• Registering with the Danish Customs and Tax Administration (SKAT) for withholding tax from employees’ salaries and remitting to the authorities
  • All employers must take out mandatory industrial insurance, along with making contributions to the Danish Labor Market Supplementary Fund (ATP)
  • Outsourcing the recruitment and hiring process through Bradford Jacobs’ Professional Employer Organization (PEO) network will give you the security that our in-depth knowledge can deal with all these potential problems.

Guarantee a trouble-free move into your new territory by trusting our Employer of Record (EOR) services to handle every aspect of payroll compliance.

Types of Employment Contracts in Denmark

Employees working more than eight hours each week and having been employed for more than one month are entitled to receive a written employment contract, containing all essential elements and conditions of the role. This must be issued within one month of the date of work starting. In addition, most businesses provide an employee manual, or display documents in the workplace detailing internal guidelines and rules on health, safety, and other areas. These are not usually mandatory; however, it is mandatory to have a non-smoking policy and a policy on e-cigarettes.

The main contract types in Denmark consist of:

  • Indefinite, Open-ended Employment Contracts: The most common type of contract. If no other arrangement has been agreed upon, the contract is deemed to be indefinite. Either party can terminate the contract but must abide by contracted terms of notice, severance agreements if applicable and any collective agreements.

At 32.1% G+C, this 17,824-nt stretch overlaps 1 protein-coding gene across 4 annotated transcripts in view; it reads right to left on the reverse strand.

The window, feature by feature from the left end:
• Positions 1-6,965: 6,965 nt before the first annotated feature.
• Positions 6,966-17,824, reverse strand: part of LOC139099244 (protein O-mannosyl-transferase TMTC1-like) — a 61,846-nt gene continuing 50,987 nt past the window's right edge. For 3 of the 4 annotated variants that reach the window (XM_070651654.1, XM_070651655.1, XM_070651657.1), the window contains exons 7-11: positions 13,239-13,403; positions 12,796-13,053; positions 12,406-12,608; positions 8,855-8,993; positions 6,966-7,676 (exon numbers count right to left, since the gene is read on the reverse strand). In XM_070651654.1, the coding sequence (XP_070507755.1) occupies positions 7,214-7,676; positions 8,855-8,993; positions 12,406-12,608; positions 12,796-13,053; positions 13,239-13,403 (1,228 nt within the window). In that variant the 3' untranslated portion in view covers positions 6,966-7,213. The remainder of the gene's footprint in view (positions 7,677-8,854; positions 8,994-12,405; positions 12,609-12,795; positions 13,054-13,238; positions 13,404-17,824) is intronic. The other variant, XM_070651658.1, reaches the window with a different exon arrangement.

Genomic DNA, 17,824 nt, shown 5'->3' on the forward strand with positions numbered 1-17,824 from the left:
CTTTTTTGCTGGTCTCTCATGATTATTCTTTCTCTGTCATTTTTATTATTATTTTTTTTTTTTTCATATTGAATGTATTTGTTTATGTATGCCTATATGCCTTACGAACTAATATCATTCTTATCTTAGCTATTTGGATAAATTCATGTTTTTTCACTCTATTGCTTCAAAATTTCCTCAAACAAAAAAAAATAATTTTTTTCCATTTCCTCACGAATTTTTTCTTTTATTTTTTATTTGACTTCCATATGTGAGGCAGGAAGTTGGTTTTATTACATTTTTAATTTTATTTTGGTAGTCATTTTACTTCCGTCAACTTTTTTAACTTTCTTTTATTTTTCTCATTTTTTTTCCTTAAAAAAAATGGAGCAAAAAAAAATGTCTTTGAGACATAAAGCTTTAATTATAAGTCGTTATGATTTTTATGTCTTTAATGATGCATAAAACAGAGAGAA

• Fixed-term Employment Contracts: These can be for a specific period, generally without a limit, or project, but can only be renewed more than once for a justified reason. These could include the absence of another employee due to illness, pregnancy etc.

The Danish Employment Contract Act applies mandatory requirements to a contract. These include:

  • Full details of names and addresses of employer and employee; workplace location or primary location if more than one operating base
  • Job description, including employee’s title
  • Employment start date and duration, if not an open-ended contract, and terms of the notice
  • Salary, payment schedule, any allowances or pension contributions
  • Working hours each week and any paid vacation entitlements
  • Identifying any collective agreements which affect the employment terms

Any proposed substantial changes to the contract must be provided to the employee on a timescale equal to their notice period, giving them the opportunity to agree to or terminate the agreement.

Collective Bargaining Agreements: